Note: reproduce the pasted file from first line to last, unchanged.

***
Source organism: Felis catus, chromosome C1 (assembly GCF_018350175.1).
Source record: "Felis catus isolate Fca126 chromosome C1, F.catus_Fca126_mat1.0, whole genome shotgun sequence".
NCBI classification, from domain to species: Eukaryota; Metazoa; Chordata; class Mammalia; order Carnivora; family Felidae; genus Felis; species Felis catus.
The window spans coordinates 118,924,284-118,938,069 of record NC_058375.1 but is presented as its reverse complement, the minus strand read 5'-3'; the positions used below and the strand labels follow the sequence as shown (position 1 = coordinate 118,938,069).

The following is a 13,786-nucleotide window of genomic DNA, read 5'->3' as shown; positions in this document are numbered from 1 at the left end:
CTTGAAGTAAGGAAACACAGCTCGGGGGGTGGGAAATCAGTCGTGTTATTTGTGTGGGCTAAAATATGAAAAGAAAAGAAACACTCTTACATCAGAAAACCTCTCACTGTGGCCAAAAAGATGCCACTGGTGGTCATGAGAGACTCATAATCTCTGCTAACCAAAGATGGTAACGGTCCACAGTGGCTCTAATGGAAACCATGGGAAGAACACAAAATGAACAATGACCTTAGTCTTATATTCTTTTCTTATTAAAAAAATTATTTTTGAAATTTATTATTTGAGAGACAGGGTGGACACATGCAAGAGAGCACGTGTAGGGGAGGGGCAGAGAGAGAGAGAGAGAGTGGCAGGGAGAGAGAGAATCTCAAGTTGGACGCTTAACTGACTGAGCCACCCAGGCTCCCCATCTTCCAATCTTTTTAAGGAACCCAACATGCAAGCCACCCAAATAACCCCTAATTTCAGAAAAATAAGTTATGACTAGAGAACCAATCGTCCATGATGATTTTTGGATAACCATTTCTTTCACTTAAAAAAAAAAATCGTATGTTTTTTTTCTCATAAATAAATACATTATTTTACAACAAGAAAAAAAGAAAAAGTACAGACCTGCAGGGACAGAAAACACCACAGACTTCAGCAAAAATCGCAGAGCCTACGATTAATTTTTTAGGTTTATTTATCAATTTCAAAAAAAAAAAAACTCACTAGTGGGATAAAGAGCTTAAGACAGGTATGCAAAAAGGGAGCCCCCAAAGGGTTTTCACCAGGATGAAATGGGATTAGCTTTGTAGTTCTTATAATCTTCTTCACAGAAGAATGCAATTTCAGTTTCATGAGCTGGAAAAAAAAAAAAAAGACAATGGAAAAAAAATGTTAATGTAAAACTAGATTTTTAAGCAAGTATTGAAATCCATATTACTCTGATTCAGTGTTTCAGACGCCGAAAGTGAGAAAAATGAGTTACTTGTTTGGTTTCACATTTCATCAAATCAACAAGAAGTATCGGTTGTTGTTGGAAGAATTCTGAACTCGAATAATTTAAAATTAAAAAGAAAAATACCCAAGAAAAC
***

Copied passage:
Source organism: Felis catus, chromosome C1 (assembly GCF_018350175.1).
Source record: "Felis catus isolate Fca126 chromosome C1, F.catus_Fca126_mat1.0, whole genome shotgun sequence".
NCBI classification, from domain to species: Eukaryota; Metazoa; Chordata; class Mammalia; order Carnivora; family Felidae; genus Felis; species Felis catus.
The window spans coordinates 118,924,284-118,938,069 of record NC_058375.1 but is presented as its reverse complement, the minus strand read 5'-3'; the positions used below and the strand labels follow the sequence as shown (position 1 = coordinate 118,938,069).

The following is a 13,786-nucleotide window of genomic DNA, read 5'->3' as shown; positions in this document are numbered from 1 at the left end:
CTTGAAGTAAGGAAACACAGCTCGGGGGGTGGGAAATCAGTCGTGTTATTTGTGTGGGCTAAAATATGAAAAGAAAAGAAACACTCTTACATCAGAAAACCTCTCACTGTGGCCAAAAAGATGCCACTGGTGGTCATGAGAGACTCATAATCTCTGCTAACCAAAGATGGTAACGGTCCACAGTGGCTCTAATGGAAACCATGGGAAGAACACAAAATGAACAATGACCTTAGTCTTATATTCTTTTCTTATTAAAAAAATTATTTTTGAAATTTATTATTTGAGAGACAGGGTGGACACATGCAAGAGAGCACGTGTAGGGGAGGGGCAGAGAGAGAGAGAGAGAGTGGCAGGGAGAGAGAGAATCTCAAGTTGGACGCTTAACTGACTGAGCCACCCAGGCTCCCCATCTTCCAATCTTTTTAAGGAACCCAACATGCAAGCCACCCAAATAACCCCTAATTTCAGAAAAATAAGTTATGACTAGAGAACCAATCGTCCATGATGATTTTTGGATAACCATTTCTTTCACTTAAAAAAAAAAATCGTATGTTTTTTTTCTCATAAATAAATACATTATTTTACAACAAGAAAAAAAGAAAAAGTACAGACCTGCAGGGACAGAAAACACCACAGACTTCAGCAAAAATCGCAGAGCCTACGATTAATTTTTTAGGTTTATTTATCAATTTCAAAAAAAAAAAAACTCACTAGTGGGATAAAGAGCTTAAGACAGGTATGCAAAAAGGGAGCCCCCAAAGGGTTTTCACCAGGATGAAATGGGATTAGCTTTGTAGTTCTTATAATCTTCTTCACAGAAGAATGCAATTTCAGTTTCATGAGCTGGAAAAAAAAAAAAAAGACAATGGAAAAAAAATGTTAATGTAAAACTAGATTTTTAAGCAAGTATTGAAATCCATATTACTCTGATTCAGTGTTTCAGACGCCGAAAGTGAGAAAAATGAGTTACTTGTTTGGTTTCACATTTCATCAAATCAACAAGAAGTATCGGTTGTTGTTGGAAGAATTCTGAACTCGAATAATTTAAAATTAAAAAGAAAAATACCCAAGAAAAC